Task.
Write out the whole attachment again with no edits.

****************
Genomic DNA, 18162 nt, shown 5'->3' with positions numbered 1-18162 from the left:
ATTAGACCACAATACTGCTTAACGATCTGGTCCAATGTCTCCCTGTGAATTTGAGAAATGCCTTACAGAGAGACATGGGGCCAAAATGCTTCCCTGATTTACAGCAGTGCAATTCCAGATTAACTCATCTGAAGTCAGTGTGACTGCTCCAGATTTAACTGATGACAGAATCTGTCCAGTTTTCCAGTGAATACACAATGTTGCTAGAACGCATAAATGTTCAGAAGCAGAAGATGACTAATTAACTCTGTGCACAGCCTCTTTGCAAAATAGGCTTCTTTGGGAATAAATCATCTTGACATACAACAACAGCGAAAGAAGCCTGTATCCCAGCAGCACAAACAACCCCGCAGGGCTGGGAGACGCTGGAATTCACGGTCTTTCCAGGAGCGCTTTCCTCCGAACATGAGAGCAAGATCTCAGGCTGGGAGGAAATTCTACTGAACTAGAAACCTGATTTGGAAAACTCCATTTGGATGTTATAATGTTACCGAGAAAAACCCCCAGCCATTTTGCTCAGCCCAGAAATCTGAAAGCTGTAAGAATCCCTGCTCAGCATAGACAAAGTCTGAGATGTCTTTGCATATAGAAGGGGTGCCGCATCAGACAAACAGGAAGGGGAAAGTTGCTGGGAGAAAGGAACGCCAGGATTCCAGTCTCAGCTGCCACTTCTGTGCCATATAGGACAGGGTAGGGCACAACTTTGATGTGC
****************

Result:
Genomic DNA, 18162 nt, shown 5'->3' with positions numbered 1-18162 from the left:
ATTAGACCACAATACTGCTTAACGATCTGGTCCAATGTCTCCCTGTGAATTTGAGAAATGCCTTACAGAGAGACATGGGGCCAAAATGCTTCCCTGATTTACAGCAGTGCAATTCCAGATTAACTCATCTGAAGTCAGTGTGACTGCTCCAGATTTAACTGATGACAGAATCTGTCCAGTTTTCCAGTGAATACACAATGTTGCTAGAACGCATAAATGTTCAGAAGCAGAAGATGACTAATTAACTCTGTGCACAGCCTCTTTGCAAAATAGGCTTCTTTGGGAATAAATCATCTTGACATACAACAACAGCGAAAGAAGCCTGTATCCCAGCAGCACAAACAACCCCGCAGGGCTGGGAGACGCTGGAATTCACGGTCTTTCCAGGAGCGCTTTCCTCCGAACATGAGAGCAAGATCTCAGGCTGGGAGGAAATTCTACTGAACTAGAAACCTGATTTGGAAAACTCCATTTGGATGTTATAATGTTACCGAGAAAAACCCCCAGCCATTTTGCTCAGCCCAGAAATCTGAAAGCTGTAAGAATCCCTGCTCAGCATAGACAAAGTCTGAGATGTCTTTGCATATAGAAGGGGTGCCGCATCAGACAAACAGGAAGGGGAAAGTTGCTGGGAGAAAGGAACGCCAGGATTCCAGTCTCAGCTGCCACTTCTGTGCCATATAGGACAGGGTAGGGCACAACTTTGATGTGC